By the time I left, my dad was laughing, eating, walking and enjoying his newfound health! His healing process will continue for a while, but what a great start to that journey!

Where else in my life can I trust the bigger picture rather than my own puny ideas of what should or should not take place? Where in your life can you trust the bigger picture? It is always there! Trust it. Look for it. Let go of your ideas of outcomes and embrace the plan that is in place for the highest good for all concerned. Cooperate with the process!

Too Spiritual for a Diagnosis?

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“A mental health diagnosis isn’t spiritual. I’m not going to take medication; and besides, what does a diagnosis have to do with spirituality? Shouldn’t I just pray and meditate more?”

As a licensed clinical therapist and spiritual counselor for over a decade, I have been asked these questions frequently, and understandably so. There is still a lot of stigma on mental health issues, not only because of ignorance or the fear of being judged as “crazy”; but also among the more spiritually-minded folks who don’t want to identify with labels. Some people feel that having a mental health diagnosis will somehow become a block to wholeness.

Ironically, every once in a while, I will hear “I am a [such-and-such number] on the Enneagram”, or “I am a [four letters] on the Myers-Briggs scale” as a reason why they are unable to change themselves or how they manage their lives. But just as these personality-type labels can serve as a self-awareness tool, a diagnosis can bring light to areas where we need to push a little harder, or accept and have self-compassion a little more, in order to support our daily functioning and our spiritual growth.

Spirituality does not mean the absence of issues—including diagnoses—but the working with and through them. Instead of seeing a diagnosis by your doctor or therapist as a lifetime sentence, try using it as a tool for understanding those limitations you are here to overcome.

Any diagnosis can show us our strengths and limitations. Our job is to use those measurements to understand ourselves, and move forward where we have been limited, using the strengths that we have accumulated!

For example, if you have anxiety, what tools can you use to support your own peace of mind? How can you use meditation (mindfulness or otherwise) or yoga to help you ground yourself and strengthen your mind-body communication? What tools are you using to help you take charge of the faulty, racing thoughts when they are keeping you up at night? Everyone needs these skills; anxiety makes us have to work a little harder to strengthen them than someone without a diagnosis that includes some form of anxiety.

If depression is a problem, how can you stretch beyond your comfort zone? What tools in your toolbox do you have to support yourself on the more difficult days? Self-compassion is always, always, always first. If that’s hard for you, then that’s what to start practicing. Keep a list or a vision board of what makes you feel good, your strengths, and what you are grateful for. If you need help coming up with what your strengths are, ask someone you trust. But even then, you have to grow your own self-acceptance of your diagnosis and how it makes you feel some days, or every day. No one will convince you but you; and you have to work a little harder at it than someone who isn’t diagnosed with depression.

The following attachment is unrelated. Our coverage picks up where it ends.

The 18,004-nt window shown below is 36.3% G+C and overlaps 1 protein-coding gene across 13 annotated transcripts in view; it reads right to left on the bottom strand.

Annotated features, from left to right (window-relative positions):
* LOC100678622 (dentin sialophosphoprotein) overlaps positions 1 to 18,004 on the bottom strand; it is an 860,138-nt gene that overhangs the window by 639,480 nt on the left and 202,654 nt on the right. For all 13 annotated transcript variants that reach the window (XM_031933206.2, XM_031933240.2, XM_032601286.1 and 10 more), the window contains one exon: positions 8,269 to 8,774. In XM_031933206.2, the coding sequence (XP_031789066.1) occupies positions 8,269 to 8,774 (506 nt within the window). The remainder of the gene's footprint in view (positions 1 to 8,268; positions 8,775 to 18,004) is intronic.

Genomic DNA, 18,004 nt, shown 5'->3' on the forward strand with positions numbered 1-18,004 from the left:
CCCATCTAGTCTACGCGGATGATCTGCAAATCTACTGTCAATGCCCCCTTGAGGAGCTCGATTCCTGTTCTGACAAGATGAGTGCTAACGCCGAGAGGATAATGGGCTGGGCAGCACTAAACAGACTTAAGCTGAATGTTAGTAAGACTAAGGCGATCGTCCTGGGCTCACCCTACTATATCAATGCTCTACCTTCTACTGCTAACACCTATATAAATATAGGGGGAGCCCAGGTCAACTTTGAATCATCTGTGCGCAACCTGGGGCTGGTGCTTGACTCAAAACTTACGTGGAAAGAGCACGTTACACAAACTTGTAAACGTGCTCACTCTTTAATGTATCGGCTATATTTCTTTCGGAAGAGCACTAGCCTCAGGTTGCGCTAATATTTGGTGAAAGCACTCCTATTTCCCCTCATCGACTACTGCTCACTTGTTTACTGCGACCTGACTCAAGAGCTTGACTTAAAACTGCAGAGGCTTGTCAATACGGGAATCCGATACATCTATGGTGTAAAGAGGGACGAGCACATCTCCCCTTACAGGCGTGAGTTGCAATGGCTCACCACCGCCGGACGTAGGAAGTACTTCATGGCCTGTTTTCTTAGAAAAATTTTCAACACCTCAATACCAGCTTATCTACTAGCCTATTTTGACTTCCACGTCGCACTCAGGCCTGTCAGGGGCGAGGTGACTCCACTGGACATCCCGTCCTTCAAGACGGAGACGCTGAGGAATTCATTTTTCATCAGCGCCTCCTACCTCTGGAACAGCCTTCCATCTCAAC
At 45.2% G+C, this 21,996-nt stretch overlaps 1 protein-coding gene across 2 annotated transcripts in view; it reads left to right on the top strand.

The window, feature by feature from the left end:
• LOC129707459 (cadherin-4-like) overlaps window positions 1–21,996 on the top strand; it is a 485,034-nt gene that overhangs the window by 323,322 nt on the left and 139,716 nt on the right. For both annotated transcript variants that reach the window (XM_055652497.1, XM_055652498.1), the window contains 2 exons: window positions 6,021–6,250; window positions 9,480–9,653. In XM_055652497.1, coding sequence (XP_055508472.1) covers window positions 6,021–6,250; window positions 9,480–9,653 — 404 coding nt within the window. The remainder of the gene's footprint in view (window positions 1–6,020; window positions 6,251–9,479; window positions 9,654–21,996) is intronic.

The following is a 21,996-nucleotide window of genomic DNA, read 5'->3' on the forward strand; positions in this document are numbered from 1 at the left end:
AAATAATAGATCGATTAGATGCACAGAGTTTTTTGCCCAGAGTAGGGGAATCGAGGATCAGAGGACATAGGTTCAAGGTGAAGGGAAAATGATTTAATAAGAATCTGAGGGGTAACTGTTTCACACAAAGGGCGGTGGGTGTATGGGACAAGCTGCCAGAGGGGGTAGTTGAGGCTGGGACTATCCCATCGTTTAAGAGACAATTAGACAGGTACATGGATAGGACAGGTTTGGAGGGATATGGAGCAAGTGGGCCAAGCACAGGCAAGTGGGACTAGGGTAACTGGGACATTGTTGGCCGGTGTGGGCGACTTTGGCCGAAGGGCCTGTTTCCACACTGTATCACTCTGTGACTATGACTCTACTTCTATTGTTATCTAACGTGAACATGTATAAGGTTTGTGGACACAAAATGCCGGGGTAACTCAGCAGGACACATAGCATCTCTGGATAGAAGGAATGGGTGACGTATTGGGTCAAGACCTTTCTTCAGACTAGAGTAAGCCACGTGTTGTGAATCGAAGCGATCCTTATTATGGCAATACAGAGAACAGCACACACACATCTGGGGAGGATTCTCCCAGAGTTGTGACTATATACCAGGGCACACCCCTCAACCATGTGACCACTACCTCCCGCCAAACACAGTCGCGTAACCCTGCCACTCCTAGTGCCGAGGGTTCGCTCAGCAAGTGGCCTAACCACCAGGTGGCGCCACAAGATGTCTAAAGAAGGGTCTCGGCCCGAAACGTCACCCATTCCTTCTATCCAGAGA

Attention deficit issues? What a great opportunity to learn focus and presence! Make a two-column list of what your strengths are and what your limitations are. How can you apply your strengths more widely and build compensation strategies for your difficult areas?

And we could go on with every diagnosis. Whatever diagnosis you may have, look at your strengths as well as the areas where you need inner and outer support more than the next person. Part of self-compassion is to refrain as much as possible from comparing yourself to the next person who may not be dealing with what you are. I guarantee you that they are dealing with something that might seem very easy to you. We are all working on something!

As spiritual beings, we all have our challenges to work through. Some people are systemically discriminated against, some people grow up in abusive households, some are financially unstable, some have difficulties maintaining relationships, some have a combination of challenges. Our spiritual growth is supplemented through compassion for and moving with the challenges we have in our lives, diagnosis or otherwise.

Is it easy? Nope. But who ever told us it was easy? No spiritual tradition that I have ever heard of! Your solution will be as unique to you as the challenges that you are dealing with. Get support. You don’t have to do anything alone!

And by all means, if medication will support you best, go for it! It is sad to me when a client won’t allow themselves to benefit from medication, and continues to struggle with a brain make-up that is overwhelming them in spite of their best efforts! Years ago, I had to get off my judgments and fears regarding Western medicine. It was the Universe telling me, “Let go of your hang-ups, lady! You have to learn to trust Me in whatever way I direct you!” Self-acceptance also means being open to the support that is available to us!

Be open to your soul’s messages. This will benefit your spiritual development the most. Turn within in whatever way you pray and meditate for strength, support, and intuitive answers. Take the outer signs within you, and ask your inner guidance, “How can this benefit my soul growth?”

Don’t be too spiritual for a diagnosis. Be too spiritual to stay stuck.